The caulking in my shower was starting to grow some mould so I have removed it and discovered the grout in the corners of the shower where two walls meet or where floor meets wall are in bad shape or entirely missing.

I am also a bit concerned by the fact that there doesn't appear to be anything immediately behind this grout in the corner. This was originally installed by the builder and the home is only 10 years old and it is a reputable builder. I haven't had any known leaks from this shower. I think I can see some concrete backer board against the wall but I'm not even sure what to apply the grout to at this point. Any advice on whether this appears normal or how to go about re-grouting would be appreciated.

I'm also looking for tips on how to remove grout along the tile between the floor and wall without damaging the wall tile.

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2 Answers 2


I would venture to guess that originally the shower had a properly waterproofed substrate; the common inspector's test requires plugging the drain and filling the pan with water for a period, checking for water level change.

There may be concern now, because cracked and failing grout can be a sign of movement (there are, however, other possible causes of this). I grouted my shower 23 years ago and the grout looks practically the same as the day it was done, so something is up.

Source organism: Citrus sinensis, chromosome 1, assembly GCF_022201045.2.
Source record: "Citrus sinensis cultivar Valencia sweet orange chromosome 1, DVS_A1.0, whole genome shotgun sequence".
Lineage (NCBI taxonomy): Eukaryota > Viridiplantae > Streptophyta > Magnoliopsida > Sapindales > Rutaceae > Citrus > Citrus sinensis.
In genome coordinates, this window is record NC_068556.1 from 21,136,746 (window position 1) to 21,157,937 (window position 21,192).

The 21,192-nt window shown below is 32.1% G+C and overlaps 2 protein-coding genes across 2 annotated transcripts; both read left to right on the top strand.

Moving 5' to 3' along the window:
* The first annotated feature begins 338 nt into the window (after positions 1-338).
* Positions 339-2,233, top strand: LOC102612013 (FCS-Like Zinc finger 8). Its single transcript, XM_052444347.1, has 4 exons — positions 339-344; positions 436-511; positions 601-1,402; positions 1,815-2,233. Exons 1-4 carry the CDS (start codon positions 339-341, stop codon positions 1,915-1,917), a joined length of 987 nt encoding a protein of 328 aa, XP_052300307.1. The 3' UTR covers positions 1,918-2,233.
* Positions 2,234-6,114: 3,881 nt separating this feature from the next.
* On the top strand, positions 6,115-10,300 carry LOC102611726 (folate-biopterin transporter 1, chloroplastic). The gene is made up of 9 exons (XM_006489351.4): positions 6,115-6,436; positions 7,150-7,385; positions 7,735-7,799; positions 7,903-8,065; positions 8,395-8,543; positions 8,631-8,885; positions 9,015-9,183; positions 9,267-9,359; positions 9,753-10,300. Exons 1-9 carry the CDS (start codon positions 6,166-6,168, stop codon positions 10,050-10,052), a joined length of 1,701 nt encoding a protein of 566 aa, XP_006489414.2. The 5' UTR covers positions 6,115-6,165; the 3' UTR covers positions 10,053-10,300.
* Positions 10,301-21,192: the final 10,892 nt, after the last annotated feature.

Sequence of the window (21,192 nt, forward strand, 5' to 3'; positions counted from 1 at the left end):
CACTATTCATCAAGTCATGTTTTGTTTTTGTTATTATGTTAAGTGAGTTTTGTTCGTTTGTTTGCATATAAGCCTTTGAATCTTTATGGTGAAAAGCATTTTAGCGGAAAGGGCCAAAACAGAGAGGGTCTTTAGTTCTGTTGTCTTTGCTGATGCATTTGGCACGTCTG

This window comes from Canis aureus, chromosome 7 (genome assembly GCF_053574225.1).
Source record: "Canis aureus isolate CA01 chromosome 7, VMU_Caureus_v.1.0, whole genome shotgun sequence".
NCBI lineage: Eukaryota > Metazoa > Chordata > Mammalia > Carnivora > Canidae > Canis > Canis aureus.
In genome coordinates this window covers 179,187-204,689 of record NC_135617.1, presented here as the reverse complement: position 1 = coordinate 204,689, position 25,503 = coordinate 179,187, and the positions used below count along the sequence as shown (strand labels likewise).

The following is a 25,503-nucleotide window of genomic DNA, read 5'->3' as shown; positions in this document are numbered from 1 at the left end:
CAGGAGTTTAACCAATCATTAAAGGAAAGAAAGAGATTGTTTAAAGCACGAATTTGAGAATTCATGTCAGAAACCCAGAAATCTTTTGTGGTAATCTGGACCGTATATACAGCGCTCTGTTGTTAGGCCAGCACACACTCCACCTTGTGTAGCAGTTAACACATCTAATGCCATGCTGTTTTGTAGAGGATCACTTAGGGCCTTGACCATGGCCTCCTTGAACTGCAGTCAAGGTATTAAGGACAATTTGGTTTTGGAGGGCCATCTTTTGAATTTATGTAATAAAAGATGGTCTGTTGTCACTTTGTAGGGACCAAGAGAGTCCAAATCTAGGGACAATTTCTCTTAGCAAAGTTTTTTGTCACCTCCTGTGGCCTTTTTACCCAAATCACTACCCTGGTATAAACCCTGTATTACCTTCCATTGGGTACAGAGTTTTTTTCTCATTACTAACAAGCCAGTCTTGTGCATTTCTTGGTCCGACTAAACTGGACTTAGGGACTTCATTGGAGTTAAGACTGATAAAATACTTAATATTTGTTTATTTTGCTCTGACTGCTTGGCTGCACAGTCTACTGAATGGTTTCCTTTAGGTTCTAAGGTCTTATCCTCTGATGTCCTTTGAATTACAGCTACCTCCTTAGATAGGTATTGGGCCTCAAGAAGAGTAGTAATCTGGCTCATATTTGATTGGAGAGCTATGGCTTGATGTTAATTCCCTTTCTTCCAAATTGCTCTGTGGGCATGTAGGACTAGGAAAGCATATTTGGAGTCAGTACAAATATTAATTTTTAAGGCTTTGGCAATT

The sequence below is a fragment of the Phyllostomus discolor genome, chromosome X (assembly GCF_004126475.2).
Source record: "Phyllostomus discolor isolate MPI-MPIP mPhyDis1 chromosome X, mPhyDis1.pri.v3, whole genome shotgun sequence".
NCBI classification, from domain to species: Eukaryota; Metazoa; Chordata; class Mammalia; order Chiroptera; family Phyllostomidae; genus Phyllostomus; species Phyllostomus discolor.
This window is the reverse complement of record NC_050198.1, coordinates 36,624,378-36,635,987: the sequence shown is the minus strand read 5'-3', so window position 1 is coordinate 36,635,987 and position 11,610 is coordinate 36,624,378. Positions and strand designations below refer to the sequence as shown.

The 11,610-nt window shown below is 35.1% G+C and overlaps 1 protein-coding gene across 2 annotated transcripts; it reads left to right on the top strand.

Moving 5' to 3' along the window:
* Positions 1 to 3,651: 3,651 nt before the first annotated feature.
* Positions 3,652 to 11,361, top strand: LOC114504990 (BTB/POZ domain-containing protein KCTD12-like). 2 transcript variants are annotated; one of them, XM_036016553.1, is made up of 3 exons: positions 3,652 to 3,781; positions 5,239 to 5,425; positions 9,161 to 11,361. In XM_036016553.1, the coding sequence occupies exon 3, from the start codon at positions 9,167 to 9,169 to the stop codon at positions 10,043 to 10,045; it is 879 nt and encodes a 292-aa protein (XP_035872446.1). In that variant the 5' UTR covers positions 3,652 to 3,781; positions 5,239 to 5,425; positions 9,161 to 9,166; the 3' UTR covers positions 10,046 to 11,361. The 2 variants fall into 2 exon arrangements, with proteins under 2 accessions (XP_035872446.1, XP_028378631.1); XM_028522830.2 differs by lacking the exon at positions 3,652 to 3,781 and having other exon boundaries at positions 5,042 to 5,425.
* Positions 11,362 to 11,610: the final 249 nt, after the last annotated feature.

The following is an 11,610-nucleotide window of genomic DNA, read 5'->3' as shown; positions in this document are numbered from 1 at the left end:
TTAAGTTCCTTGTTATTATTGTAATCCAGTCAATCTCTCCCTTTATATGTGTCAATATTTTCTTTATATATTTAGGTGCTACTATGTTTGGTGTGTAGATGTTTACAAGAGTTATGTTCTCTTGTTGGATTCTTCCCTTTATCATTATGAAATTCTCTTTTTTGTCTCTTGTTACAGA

If you have confidence, and you should have some due to the fact that you have not noticed any leaks, you could carefully scrape/grind out the remaining grout from the entire area and regrout. I have had some success using a combination of utility knife (get extra blades) and grout saw, and you don't have to remove all the old grout but try to get a channel at least 3/16" deep.

However, grout is porous and will not help over the long term if the pan is compromised. I feel that you should do everything possible to ensure there are no leaks. Slow seeping pan leaks can be difficult to detect, until the floor drops out from under you or a ceiling above falls in your chiles relleno. Even if it means having to open up a wall or ceiling for inspection hole(s), it will be cheaper to patch drywall than to repair the damage of a long-term pan leak.

  • Thank you for your answer Jimmy! I think I will take your advice and try to open the ceiling in the room underneath the shower and take a peak. I've been interested in getting an endoscopic camera so that might do the trick and only require a small hole. Commented Jan 10, 2020 at 1:51

The seams between walls and between walls and floor should not be grouted. There is always movement when planes change and that will crack grout. Clean out all the grout as Jimmy suggested. Then apply a quality silicone caulk at the corner of wall to wall and also to wall the floor. Caulk is flexible and will resist cracking whereas grout will not.

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